While that is a start to working through the very, very long backlog of pictures already posted, Mediachain is also tackling the deluge of new images uploaded daily. Nazarov and Walden hope developers will take advantage of their open protocol to create, for instance, a tool that allows users to easily add their artwork to the database. Nazarov points to authorship as one powerful incentive. “In a perfect world, if humanity had started with Mediachain,” he says with a laugh, “if the only camera was on your phone, where you were logged in, and every photo you took was time-stamped automatically, there would be no way it was possible for someone to claim something before you.”

Although the task before it remains gargantuan, Mediachain Labs has won over some impressive supporters. In June, the company announced that it had raised $1.5 million from Union Square Ventures (an early investor in Twitter, Foursquare and Kickstarter), as well as from the venture capital company Andreessen Horowitz, which funded Skype, Facebook and Airbnb. In addition to MoMA, Mediachain Labs can also count Getty Images, Europeana and the Digital Public Library of America (DPLA) among its partners.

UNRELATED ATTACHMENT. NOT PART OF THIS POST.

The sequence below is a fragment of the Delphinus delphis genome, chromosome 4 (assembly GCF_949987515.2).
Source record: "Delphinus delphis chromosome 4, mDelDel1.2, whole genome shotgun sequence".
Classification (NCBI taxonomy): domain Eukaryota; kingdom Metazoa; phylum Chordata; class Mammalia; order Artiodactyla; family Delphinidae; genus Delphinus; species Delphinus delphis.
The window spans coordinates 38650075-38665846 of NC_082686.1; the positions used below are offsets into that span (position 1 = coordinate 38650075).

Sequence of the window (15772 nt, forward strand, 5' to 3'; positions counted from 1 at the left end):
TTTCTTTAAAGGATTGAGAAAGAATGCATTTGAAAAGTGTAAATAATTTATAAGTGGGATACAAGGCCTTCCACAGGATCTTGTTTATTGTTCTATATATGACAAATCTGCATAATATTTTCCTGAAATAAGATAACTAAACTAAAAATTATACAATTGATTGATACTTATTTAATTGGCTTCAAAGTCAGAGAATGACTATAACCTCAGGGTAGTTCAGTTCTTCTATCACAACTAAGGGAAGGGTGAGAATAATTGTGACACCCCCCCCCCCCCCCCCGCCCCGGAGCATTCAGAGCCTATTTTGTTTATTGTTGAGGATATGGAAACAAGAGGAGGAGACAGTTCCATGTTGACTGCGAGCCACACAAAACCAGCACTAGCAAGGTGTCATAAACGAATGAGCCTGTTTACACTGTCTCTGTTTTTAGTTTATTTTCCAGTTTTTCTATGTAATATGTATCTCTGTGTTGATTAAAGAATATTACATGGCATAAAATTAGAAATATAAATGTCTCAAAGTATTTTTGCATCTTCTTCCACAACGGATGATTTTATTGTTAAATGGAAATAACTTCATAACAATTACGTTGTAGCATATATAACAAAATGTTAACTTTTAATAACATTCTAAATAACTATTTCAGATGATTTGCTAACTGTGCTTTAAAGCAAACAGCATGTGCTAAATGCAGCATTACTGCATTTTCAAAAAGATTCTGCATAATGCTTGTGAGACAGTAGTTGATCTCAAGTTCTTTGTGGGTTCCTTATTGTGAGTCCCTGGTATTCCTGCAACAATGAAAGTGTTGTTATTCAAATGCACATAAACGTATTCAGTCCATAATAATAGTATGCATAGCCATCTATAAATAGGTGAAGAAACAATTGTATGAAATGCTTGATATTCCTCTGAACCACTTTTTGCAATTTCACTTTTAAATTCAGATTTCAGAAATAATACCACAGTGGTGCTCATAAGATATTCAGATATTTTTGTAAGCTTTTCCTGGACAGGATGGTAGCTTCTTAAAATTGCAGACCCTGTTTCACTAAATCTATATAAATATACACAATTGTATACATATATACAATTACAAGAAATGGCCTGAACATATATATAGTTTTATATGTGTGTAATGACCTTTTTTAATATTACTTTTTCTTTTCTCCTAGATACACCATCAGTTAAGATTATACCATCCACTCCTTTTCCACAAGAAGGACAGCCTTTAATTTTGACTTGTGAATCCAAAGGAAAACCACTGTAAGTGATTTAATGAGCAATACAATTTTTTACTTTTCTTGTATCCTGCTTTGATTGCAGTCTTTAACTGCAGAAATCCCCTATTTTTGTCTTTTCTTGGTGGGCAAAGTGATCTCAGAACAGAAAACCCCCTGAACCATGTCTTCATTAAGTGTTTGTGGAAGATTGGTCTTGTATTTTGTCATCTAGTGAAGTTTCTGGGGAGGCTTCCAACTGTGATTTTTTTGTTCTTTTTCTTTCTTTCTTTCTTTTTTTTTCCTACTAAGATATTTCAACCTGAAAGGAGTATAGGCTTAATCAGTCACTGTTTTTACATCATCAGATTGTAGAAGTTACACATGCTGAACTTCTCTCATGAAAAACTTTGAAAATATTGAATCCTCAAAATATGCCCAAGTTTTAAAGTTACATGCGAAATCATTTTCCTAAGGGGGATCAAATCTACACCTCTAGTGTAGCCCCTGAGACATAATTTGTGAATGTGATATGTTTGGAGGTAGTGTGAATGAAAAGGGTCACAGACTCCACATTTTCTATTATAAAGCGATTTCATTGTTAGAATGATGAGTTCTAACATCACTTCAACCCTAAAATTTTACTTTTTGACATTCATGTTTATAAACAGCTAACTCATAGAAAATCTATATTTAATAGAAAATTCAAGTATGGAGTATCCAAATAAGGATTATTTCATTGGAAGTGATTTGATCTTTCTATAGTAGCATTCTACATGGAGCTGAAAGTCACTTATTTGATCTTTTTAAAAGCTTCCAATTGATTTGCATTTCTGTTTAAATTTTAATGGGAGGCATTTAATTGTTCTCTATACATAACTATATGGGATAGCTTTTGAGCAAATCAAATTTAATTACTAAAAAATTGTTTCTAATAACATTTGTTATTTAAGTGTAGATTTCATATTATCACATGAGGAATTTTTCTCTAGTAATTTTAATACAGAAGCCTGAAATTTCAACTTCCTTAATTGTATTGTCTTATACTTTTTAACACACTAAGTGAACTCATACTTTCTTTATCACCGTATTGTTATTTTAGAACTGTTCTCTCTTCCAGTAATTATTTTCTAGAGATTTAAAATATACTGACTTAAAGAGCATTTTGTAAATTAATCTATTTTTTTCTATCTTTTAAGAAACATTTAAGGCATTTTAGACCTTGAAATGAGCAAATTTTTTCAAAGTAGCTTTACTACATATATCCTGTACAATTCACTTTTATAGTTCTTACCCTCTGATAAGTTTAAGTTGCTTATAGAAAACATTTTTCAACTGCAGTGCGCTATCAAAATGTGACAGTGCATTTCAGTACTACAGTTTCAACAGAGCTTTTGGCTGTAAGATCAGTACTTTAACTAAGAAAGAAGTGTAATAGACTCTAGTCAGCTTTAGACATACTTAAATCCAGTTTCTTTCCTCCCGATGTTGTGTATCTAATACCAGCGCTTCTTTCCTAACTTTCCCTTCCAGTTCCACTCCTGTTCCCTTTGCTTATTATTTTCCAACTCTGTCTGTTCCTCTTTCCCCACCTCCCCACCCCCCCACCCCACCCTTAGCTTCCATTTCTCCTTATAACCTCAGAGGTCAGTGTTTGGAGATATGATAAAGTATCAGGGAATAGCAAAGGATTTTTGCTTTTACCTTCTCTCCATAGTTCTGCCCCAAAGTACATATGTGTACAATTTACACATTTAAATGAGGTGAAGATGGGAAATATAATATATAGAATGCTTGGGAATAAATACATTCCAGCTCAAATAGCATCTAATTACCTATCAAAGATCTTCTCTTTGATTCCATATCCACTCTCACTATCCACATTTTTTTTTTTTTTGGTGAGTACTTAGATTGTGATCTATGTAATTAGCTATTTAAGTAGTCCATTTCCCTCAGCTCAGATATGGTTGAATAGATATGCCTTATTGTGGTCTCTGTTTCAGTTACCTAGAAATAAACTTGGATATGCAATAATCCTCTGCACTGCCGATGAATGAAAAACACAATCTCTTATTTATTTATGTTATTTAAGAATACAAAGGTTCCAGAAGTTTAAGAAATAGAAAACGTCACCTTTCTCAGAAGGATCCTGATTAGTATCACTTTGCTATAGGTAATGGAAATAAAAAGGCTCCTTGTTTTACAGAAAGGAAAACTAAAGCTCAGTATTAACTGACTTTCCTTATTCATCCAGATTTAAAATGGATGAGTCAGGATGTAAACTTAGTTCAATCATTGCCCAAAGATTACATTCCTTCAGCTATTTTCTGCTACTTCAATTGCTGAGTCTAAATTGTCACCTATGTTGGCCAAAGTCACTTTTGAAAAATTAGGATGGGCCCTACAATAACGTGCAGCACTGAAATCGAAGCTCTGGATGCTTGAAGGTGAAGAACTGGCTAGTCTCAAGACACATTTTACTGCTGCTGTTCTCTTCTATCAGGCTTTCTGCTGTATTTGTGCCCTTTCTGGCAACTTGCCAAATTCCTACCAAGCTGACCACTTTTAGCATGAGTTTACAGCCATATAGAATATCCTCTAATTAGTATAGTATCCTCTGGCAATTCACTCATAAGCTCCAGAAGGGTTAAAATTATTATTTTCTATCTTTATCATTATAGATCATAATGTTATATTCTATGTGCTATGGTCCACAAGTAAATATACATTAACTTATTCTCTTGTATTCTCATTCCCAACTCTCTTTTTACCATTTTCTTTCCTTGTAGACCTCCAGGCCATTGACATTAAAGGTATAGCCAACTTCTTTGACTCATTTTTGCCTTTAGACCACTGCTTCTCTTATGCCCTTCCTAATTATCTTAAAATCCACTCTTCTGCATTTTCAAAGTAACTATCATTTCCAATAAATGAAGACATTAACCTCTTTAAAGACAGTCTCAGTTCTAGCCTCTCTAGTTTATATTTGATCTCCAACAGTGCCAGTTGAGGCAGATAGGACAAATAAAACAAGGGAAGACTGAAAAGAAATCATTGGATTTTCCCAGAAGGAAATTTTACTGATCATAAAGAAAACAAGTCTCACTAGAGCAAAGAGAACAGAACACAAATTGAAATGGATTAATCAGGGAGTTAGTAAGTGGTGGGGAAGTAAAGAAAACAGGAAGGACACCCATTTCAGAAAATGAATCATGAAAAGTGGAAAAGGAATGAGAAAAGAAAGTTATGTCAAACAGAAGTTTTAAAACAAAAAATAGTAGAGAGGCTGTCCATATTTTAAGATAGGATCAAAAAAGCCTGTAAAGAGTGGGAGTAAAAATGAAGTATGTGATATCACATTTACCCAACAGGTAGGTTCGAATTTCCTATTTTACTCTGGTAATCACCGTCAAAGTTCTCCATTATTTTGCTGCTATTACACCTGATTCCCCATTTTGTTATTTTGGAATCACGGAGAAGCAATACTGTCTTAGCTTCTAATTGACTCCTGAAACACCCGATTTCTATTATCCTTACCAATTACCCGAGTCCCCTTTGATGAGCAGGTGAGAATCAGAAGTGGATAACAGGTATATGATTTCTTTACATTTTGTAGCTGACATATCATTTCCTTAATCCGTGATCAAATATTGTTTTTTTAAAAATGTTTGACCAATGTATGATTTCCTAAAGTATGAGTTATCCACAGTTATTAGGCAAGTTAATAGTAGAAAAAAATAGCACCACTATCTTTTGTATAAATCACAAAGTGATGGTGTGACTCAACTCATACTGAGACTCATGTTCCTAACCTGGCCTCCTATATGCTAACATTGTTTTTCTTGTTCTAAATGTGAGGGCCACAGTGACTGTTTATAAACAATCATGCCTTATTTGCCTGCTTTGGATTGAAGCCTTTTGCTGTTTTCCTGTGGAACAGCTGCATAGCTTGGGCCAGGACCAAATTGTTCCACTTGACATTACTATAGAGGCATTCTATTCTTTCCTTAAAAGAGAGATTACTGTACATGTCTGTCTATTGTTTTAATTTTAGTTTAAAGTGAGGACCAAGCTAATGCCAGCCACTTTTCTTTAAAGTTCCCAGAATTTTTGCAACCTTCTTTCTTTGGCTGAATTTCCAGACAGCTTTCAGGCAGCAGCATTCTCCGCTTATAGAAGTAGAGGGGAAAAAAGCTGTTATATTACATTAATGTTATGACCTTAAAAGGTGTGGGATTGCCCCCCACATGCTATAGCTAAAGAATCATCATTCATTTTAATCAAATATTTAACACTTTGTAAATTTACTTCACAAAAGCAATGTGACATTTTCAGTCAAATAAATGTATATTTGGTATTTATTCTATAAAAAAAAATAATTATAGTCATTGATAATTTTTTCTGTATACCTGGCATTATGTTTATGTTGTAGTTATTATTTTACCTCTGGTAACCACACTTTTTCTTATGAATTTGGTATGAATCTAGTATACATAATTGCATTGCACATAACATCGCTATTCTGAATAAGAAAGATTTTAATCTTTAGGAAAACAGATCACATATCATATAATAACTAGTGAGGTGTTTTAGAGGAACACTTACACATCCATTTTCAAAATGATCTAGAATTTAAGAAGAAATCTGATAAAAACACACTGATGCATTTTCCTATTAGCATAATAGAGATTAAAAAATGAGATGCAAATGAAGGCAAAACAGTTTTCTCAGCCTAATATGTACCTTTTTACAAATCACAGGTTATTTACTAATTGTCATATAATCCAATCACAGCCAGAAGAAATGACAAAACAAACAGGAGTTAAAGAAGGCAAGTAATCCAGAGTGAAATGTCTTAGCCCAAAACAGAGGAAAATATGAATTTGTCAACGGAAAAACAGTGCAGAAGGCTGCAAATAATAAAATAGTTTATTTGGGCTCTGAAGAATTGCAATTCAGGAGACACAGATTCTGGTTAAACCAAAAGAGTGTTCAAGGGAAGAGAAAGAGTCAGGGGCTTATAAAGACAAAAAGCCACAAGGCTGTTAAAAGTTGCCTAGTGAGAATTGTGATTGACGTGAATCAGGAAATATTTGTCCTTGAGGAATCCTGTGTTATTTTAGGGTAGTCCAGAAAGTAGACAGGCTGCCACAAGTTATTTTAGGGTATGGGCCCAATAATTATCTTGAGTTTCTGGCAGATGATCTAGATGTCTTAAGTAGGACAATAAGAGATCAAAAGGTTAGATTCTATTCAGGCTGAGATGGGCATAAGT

Taking a different approach to the question of how internet users can learn more about digital images is the International Image Interoperability Framework. IIIF, pronounced “triple I F,” is a consortium of museums, libraries and universities committed to sharing their resources, or “interoperating.” Many such institutions maintain their digital archives in diverse formats, with images and metadata delivered through various, and often incompatible, means. This creates difficulties for researchers or developers hoping to draw material from multiple sources in a uniform way. IIIF began to address this problem in 2010.